Baghdad resident Mohammed Salih, 52, is racing against time to document his hometown’s disappearing heritage, which has fallen victim to decades of war, neglect and mismanagement.
“Unfortunately, our heritage and old Baghdadi houses are fading away,” says Mr Salih, a civil engineer, standing next to a rundown building dating back to early last century in a narrow alley in Al Sinak area.
“It’s so heart-wrenching to describe Baghdad today,” Mr Salih tells The National.
Baghdad – also known as the Round City and the City of Peace – was built by the Abbasid caliph Abu Jaafar Al Mansur between 762 and 775 AD to serve as the capital of the Abbasid Empire that stretched from present-day Algeria to Pakistan.
For nearly 500 years, the city was the centre of economic and political power in the world, during the Islamic Golden Age. Then, the metropolis was an attractive destination for students, prominent poets, scientists, merchants and others from all over the world.
But that era ended with the Mongol invasion in 1258AD. At that time, the city suffered heavily.
The Mongol conquerors killed the caliph Al Mutasim and most of the city's inhabitants, looting and destroying mosques, libraries and other buildings.
After the Mongols, Persians and the Ottoman empire competed for the occupation and rule of Baghdad as part of the Ottoman-Safavid war. The Ottoman rule was the longest, lasting to 1918, and was followed by the British occupation.
Mr Salih's quest to discover old Baghdad goes back to 1989 when he arrived at the College of Engineering as curriculums on building techniques and the plans of old cities took him to the city's historic districts.
After the fall of Saddam Hussein’s regime in 2003, Mr Salih decided to use his experience for the benefit of the public.
“It was not easy before to hold a camera and take photos without security approvals from the authorities,” the Industry Ministry employee says.
“But since 2003, there has been a space of freedom and with phones fitted with cameras, anyone can now take pictures."
During his days off and on holidays, he walks through the countless twisted old alleys that run through the city like arteries.
At the end of each tour, he writes a post on his Facebook page, explaining the history of each site accompanied by new and old pictures.
“Readings offer me 75 per cent of the site information and location and the other 25 per cent I get from the people,” he says. “Sometimes, I can find only bricks or walls or nothing."
In recent decades, Baghdad has lost significant parts of its architectural heritage because of social and political unrest and the absence of the preservation projects.
Some old properties that once belonged to dignitaries and tell the story of its past glory are still standing. They are either under the government control or privately owned.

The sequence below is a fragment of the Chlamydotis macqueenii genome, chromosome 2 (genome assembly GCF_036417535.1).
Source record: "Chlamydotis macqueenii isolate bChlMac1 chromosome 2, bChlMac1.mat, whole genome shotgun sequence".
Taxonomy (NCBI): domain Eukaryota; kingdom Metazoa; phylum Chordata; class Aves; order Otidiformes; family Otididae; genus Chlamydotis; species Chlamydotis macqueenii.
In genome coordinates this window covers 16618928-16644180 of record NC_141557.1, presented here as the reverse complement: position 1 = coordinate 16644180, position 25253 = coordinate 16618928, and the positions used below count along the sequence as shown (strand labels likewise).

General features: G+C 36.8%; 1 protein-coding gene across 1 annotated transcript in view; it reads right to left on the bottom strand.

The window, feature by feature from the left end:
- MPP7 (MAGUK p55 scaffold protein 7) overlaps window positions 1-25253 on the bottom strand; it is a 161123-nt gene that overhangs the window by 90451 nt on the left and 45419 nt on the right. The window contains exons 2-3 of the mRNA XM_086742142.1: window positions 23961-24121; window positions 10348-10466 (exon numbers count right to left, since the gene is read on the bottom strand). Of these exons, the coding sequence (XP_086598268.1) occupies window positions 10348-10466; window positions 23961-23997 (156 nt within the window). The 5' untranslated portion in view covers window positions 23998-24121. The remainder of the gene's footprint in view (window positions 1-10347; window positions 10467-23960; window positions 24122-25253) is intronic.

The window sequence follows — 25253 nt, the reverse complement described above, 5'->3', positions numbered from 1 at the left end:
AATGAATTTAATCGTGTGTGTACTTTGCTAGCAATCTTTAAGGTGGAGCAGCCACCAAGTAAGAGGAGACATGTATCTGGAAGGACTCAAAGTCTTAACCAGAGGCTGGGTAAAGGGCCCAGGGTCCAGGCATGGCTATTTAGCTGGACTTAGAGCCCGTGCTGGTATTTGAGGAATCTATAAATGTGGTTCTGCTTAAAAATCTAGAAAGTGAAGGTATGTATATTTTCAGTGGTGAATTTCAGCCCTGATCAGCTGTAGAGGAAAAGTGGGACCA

With a lack of law enforcement, many owners demolished their old homes without proper permits to build new buildings. Others have been turned unceremoniously into warehouses or workshops.
For some owners and tenants, Mr Salih is an unwanted guest.
He believes they fear that any light shed on the condition of dilapidated properties by his posts could spur government action. But sometimes, his negotiation skills can open doors.
In late November, he sneaked into the palace of Menahem Saleh Daniel, a well-known Jewish merchant, landlord and politician who was born in Baghdad in 1846 and died there in 1940, in the Al Sinak area.
The old section overlooking the Tigris was built in 1919 for the family and the other part facing Al Rasheed Street was built four years later for guests.
The two-storey house has marble staircases, tiles with floral and geometric designs, latticed windows and sprawling inner courtyards.
For years, it hosted King Faisal, the first Hashemite king of Iraq who reigned from 1921 until his death in 1933, as well as other dignitaries.
Like other Jewish community properties, the house has been considered a frozen asset since the 1950s after the emigration of Jews from Iraq. The government has given it to a local film company that undertakes renovation works.
The end of a long journey
At the entrance of the old part, Mr Salih was stopped by the supervisor, but managed to convince the man to allow him to enter.
Minutes later, he found what he was looking for.
With a smile and a gleam in his eyes, he yelled: “Here’s the first elevator in Iraq,” pointing to the now-idle lift that Menahem built for his wife who couldn’t use the stairs.
In 2021, his long journey came to fruition.
He wrote The Last Remaining Baghdad, a book that takes the reader on a journey of Baghdad while learning about the stories behind each site. He is working on the second edition.
“When I walk in Baghdad’s alleys and see its old houses, bazaars and mosques, I feel like living in its past glory,” he said.
“I feel good and forget all my worries.”